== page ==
Other[edit]

Hilda Ellis Davidson further links accounts of the jötunn Þjazi's eyes flung into the heavens by Odin and the frozen toe of Aurvandil tossed into the sky by the god Thor, the eyes in the prior case becoming stars and the toe in the latter case becoming a star known as "Aurvandil's Toe". Davidson comments that "these myths are evidently connected with names of constellations, but the strange reference to a frozen toe suggests that there is some connexion with the creation legion of the giant that emerged from the ice".[25]

Notes[edit]

  1. ^ Thorpe (1866:3).
  2. ^ Bellows (1923:4).
  3. ^ Thorpe (1866:4).
  4. ^ a b Bellows (1923:6).
  5. ^ Thorpe (1866:14).
  6. ^ Bellows (1923:74).
  7. ^ Thorpe (1866:15—16), Bellows (1923:76—77), and Orchard (2011:44).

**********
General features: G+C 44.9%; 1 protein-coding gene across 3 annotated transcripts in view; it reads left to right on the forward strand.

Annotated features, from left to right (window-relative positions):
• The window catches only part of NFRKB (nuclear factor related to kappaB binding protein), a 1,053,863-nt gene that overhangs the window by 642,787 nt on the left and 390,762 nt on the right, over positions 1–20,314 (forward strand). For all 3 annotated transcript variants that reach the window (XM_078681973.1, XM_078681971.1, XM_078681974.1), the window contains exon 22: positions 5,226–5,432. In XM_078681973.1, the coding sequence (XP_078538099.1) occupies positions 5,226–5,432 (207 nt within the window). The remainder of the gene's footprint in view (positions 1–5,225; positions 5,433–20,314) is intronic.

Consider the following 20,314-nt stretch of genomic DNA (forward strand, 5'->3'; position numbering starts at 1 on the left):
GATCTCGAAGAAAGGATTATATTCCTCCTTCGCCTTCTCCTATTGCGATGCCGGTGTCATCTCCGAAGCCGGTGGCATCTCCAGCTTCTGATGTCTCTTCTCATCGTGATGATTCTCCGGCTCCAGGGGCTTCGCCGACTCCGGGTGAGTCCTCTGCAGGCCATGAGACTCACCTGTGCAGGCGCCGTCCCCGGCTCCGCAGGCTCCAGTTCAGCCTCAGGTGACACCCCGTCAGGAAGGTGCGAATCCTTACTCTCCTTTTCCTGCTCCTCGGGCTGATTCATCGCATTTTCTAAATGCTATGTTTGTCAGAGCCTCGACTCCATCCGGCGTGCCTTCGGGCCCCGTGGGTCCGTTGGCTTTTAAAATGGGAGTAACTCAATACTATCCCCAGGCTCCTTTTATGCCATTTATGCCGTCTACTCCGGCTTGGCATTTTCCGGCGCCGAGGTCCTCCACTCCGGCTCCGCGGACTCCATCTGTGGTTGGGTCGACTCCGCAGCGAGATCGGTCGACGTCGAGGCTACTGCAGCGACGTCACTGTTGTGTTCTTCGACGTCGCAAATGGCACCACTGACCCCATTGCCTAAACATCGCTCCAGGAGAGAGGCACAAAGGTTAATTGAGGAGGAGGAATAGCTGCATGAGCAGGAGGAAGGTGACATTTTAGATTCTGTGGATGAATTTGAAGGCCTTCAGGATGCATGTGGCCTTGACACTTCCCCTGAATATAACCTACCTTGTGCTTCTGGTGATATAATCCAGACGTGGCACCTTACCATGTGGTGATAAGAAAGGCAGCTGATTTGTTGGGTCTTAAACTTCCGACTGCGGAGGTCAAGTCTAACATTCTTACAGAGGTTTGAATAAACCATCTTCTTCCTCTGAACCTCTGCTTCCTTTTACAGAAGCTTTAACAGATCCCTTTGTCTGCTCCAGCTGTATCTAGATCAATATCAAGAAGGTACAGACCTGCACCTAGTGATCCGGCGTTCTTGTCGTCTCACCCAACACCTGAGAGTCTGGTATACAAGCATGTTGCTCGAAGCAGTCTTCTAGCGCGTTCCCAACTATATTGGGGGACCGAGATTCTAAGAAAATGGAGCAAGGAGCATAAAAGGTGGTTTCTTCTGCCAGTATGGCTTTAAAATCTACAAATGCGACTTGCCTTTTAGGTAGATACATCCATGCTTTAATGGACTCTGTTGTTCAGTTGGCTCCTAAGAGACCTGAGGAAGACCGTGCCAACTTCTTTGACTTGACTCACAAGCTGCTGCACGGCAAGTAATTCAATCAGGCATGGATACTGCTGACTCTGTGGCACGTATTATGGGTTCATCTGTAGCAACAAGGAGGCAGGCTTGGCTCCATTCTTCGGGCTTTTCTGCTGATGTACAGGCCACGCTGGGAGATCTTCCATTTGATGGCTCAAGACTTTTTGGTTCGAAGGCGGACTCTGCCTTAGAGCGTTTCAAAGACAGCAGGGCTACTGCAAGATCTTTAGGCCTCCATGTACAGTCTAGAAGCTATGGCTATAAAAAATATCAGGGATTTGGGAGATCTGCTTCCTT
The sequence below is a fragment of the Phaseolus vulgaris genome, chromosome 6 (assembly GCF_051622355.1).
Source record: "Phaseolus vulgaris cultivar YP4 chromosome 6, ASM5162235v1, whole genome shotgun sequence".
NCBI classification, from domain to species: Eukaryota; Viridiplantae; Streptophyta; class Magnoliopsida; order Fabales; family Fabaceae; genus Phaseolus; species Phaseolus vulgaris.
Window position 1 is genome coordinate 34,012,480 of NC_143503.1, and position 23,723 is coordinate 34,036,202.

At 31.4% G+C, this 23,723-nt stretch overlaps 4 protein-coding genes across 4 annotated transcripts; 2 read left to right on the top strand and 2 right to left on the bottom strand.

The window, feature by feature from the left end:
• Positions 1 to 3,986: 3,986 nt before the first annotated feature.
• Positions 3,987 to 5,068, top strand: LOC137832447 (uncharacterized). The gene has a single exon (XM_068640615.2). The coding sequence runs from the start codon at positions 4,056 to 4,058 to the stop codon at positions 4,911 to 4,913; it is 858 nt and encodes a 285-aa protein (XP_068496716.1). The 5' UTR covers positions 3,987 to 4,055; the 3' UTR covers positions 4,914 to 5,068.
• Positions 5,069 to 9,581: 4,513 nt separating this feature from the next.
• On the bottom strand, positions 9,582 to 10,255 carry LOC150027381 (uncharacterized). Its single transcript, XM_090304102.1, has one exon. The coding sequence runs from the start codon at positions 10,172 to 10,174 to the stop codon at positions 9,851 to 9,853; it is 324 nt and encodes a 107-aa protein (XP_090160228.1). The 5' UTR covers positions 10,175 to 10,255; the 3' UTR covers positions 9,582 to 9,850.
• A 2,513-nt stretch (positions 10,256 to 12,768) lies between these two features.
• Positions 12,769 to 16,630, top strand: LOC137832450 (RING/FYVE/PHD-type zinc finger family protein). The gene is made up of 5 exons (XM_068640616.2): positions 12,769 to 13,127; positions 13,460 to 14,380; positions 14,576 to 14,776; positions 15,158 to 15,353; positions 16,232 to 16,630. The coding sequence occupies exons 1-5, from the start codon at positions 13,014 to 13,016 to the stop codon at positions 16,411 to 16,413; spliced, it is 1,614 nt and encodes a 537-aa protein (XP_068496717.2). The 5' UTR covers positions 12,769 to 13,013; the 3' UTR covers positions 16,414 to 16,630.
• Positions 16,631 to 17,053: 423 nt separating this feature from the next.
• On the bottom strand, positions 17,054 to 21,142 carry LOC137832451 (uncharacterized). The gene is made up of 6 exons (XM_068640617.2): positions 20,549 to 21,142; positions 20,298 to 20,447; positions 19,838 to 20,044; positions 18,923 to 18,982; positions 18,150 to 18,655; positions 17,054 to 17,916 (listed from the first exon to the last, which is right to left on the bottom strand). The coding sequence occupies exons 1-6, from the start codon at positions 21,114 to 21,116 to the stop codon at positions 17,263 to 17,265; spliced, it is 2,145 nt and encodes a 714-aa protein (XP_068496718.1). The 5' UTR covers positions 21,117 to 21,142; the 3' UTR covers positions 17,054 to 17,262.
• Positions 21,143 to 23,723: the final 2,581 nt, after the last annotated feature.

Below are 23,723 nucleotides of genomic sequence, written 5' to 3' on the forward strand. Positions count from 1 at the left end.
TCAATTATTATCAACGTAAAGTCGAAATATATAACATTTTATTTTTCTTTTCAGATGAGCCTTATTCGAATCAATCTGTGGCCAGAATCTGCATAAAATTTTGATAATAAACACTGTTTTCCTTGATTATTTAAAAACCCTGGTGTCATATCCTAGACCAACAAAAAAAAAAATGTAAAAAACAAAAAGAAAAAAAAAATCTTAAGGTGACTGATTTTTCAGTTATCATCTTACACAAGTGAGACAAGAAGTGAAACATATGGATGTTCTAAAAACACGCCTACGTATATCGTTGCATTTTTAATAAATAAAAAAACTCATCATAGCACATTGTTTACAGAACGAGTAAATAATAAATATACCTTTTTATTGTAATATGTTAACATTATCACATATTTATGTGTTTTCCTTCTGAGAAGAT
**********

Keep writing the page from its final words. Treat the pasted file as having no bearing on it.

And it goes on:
8. ^ Thorpe (1866:24—25).
  9. ^ Bellows (1923:100—101).
  10. ^ Bellows (1923:229) and Thorpe (1866:111).
  11. ^ Faulkes (1995:9—10).
  12. ^ a b Faulkes (1995:10).
  13. ^ a b c Faulkes (1995:11).
  14. ^ Faulkes (1998:12).
  15. ^ Faulkes (1998:12—13).
  16. ^ Faulkes (1998:16—17).
  17. ^ Faulkes (1998:88).
  18. ^ Faulkes (1998:90).
  19. ^ Faulkes (1998:155—156).
  20. ^ Turville-Petre (1964:276—277) and Davidson (1990:199).
  21. ^ Turville-Petre (1964:276—277).
  22. ^ a b Davidson (1990:199).
  23. ^ Adams & Mallory (1997:129).
  24. ^ Adams & Mallory (1997:130).
  25. ^ Davidson (1990:199—200).

References[edit]